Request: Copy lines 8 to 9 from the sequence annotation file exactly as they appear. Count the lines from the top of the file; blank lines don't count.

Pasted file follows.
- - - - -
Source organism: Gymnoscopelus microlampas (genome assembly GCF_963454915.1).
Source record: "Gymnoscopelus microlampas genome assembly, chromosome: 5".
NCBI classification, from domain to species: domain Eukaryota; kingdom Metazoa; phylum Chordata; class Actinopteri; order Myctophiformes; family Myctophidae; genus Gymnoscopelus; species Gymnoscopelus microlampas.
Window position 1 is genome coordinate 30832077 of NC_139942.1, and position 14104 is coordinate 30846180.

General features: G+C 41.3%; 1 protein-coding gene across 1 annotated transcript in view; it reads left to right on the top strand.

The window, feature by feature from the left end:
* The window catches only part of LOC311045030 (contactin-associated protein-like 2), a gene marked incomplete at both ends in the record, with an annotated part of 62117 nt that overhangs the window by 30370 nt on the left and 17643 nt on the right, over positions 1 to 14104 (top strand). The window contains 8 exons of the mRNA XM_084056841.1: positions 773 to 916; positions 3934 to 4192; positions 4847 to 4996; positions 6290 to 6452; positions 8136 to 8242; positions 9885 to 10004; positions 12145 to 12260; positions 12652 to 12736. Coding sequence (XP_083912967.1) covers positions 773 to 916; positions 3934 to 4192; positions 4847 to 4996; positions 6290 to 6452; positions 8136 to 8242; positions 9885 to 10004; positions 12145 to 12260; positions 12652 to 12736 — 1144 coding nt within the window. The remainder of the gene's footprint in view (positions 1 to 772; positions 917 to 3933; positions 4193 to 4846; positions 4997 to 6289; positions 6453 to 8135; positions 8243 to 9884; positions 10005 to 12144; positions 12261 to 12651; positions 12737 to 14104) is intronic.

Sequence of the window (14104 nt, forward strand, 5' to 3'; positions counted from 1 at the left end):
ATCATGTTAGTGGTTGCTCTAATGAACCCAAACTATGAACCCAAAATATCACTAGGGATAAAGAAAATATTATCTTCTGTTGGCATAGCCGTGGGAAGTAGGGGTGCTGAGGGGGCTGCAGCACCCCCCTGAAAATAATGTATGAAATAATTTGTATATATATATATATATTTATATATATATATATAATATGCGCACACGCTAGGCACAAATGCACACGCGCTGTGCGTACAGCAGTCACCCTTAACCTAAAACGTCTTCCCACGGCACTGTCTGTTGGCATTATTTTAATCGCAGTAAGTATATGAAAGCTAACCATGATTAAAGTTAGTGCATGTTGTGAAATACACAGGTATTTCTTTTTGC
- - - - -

Sequence of the window (14104 nt, forward strand, 5' to 3'; positions counted from 1 at the left end):
ATCATGTTAGTGGTTGCTCTAATGAACCCAAACTATGAACCCAAAATATCACTAGGGATAAAGAAAATATTATCTTCTGTTGGCATAGCCGTGGGAAGTAGGGGTGCTGAGGGGGCTGCAGCACCCCCCTGAAAATAATGTATGAAATAATTTGTATATATATATATATATTTATATATATATATATAATATGCGCACACGCTAGGCACAAATGCACACGCGCTGTGCGTACAGCAGTCACCCTTAACCTAAAACGTCTTCCCACGGCACTGTCTGTTGGCATTATTTTAATCGCAGTAAGTATATGAAAGCTAACCATGATTAAAGTTAGTGCATGTTGTGAAATACACAGGTATTTCTTTTTGC